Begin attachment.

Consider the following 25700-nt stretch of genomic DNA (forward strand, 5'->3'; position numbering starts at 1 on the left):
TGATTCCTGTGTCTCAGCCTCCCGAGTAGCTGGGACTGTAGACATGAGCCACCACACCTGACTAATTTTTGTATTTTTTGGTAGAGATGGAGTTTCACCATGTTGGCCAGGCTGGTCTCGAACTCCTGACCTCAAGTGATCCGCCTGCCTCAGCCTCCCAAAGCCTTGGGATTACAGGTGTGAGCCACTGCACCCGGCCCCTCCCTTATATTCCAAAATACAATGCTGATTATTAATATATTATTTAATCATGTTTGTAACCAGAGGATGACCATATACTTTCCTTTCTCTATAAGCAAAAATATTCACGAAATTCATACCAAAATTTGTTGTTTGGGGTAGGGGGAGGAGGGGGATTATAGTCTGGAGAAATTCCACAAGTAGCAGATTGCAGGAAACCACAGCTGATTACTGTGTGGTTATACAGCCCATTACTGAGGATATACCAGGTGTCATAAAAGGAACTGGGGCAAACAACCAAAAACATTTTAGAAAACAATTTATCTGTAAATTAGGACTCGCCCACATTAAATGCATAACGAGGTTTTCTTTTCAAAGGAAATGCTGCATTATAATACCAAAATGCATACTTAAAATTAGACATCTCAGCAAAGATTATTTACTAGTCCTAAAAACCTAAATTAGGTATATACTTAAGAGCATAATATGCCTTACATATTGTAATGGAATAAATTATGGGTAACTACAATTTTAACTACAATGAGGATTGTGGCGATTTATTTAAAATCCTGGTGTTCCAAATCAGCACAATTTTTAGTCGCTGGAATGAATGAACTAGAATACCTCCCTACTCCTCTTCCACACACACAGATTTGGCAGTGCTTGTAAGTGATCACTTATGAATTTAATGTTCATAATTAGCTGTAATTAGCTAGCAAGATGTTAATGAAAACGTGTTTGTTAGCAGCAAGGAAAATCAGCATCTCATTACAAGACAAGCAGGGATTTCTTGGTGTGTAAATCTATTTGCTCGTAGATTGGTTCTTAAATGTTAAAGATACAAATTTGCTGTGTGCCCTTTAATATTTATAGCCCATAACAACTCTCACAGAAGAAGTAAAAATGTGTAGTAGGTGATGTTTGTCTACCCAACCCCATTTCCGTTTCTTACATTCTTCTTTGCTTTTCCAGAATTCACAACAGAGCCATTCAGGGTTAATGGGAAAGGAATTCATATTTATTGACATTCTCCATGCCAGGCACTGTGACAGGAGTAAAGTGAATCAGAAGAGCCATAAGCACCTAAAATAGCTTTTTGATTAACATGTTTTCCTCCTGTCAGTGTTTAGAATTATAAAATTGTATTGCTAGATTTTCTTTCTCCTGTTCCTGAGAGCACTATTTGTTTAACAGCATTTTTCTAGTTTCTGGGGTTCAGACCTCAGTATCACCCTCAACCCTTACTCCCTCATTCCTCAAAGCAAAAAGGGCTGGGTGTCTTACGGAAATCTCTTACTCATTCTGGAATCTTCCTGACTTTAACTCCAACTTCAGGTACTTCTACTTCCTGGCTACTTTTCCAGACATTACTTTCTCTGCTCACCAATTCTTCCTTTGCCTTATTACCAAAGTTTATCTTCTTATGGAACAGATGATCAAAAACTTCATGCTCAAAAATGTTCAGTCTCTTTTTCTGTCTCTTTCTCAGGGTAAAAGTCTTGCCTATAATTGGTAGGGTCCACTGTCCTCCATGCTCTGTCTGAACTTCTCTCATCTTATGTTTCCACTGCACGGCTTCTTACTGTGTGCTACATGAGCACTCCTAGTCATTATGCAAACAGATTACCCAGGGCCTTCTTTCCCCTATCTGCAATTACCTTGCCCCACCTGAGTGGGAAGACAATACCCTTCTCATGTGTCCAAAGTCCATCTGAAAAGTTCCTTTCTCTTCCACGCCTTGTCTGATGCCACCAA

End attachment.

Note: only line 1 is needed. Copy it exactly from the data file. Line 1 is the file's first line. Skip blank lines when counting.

Consider the following 25700-nt stretch of genomic DNA (forward strand, 5'->3'; position numbering starts at 1 on the left):